I wonder if the Germans have a word for being utterly terrified but excited at the same time. That is how I feel right now. Of course I'm terrified because of the imminent era of Republican darkness. I'm terrified by the racist bullies who are being emboldened to come out of the shadows. I'm terrified that one of our country's most notorious anti-LGBTQ politicians is next in line for the position of most powerful man in the world.
Then, another unexpected feeling came upon me when I woke up on Wednesday and read the news. It was a strange form of excitement that I've never felt before. Don't get me wrong. There's not a drop of happiness in this excitement. It's total sadness and anger giving birth to something that feels powerful. Maybe it's the artist in me. I don't know exactly what form it will take yet, but I cannot produce any sort of vapid and light entertainment in the next four years. Everything must have weight and protest. Other artists know the feeling I am talking about. We are entering an era where our films, music and paintings must teach us and inspire us to be a better people. The arts are the only thing we have that might actually reach out and change those disenfranchised people who voted for Trump.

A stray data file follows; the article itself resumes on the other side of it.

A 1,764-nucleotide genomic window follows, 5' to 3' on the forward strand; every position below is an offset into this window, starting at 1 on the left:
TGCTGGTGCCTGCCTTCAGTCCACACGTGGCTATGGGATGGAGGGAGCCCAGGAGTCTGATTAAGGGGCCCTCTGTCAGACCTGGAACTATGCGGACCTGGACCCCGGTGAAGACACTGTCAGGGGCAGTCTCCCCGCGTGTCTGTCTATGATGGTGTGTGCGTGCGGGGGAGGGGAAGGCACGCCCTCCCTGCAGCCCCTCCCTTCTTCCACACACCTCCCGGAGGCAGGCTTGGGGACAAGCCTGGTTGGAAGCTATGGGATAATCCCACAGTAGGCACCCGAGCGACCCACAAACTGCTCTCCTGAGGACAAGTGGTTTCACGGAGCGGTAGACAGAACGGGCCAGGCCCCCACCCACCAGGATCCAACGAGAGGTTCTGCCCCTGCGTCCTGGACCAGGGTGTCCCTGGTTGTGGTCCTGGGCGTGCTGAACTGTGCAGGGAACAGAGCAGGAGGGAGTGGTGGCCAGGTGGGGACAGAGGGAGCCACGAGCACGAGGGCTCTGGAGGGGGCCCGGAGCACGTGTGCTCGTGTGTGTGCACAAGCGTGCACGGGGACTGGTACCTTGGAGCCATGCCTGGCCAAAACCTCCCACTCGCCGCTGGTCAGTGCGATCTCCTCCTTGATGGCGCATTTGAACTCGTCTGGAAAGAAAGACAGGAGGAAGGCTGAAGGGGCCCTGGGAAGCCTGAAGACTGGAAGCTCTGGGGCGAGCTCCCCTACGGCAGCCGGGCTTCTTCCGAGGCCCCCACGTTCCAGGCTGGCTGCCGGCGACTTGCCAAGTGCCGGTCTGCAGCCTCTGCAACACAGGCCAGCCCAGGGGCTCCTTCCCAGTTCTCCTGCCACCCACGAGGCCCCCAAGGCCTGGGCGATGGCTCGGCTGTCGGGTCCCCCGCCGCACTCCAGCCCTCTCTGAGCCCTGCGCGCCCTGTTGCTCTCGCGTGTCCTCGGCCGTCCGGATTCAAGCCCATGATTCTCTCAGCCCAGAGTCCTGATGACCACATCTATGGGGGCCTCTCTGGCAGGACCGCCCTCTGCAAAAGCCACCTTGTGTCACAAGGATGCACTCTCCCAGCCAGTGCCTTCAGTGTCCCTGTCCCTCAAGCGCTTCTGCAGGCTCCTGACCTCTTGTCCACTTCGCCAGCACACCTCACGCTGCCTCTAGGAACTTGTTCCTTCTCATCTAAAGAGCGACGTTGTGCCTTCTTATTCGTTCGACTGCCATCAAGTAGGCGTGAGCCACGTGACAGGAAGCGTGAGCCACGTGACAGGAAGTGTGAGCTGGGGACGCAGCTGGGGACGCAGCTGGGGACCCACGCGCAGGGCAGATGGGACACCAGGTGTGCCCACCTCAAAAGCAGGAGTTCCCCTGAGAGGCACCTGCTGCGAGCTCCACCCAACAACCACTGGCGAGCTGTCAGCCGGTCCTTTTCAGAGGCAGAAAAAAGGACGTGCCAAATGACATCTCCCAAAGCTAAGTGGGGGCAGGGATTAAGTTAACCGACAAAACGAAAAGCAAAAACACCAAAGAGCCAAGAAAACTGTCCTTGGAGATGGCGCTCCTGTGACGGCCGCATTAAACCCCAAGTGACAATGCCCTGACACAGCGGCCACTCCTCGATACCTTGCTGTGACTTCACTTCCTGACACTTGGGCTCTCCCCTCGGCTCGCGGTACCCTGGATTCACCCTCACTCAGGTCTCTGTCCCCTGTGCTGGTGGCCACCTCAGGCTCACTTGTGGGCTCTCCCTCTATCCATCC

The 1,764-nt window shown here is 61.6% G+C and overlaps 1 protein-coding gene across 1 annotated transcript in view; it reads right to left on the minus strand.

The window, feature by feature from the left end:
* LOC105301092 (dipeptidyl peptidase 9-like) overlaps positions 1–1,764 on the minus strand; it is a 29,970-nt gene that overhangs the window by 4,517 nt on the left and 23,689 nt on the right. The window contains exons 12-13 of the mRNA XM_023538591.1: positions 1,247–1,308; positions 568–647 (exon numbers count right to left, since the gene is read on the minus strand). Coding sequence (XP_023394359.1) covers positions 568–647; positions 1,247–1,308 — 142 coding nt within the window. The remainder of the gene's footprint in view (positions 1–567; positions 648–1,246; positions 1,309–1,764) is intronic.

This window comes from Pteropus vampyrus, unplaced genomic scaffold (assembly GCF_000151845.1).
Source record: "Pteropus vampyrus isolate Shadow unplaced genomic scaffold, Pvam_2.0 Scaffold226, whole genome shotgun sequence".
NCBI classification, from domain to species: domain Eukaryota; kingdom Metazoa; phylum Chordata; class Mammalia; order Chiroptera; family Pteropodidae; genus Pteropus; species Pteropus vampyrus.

For all of us, this election was the biggest and most painful wake up call of our lives. We will never be the same. We learned the harsh lesson that all the noise we made on Facebook was in vain. We have been lazy and complacent.
It's going to be scary. It's a matter of time before you hear of someone you know getting attacked for their identity, gender or color. Maybe it will be you. We cannot cower. We cannot retreat to the closets. We must find the bravery within us. And I don't mean bravery behind the computer screen. Bravery in the streets.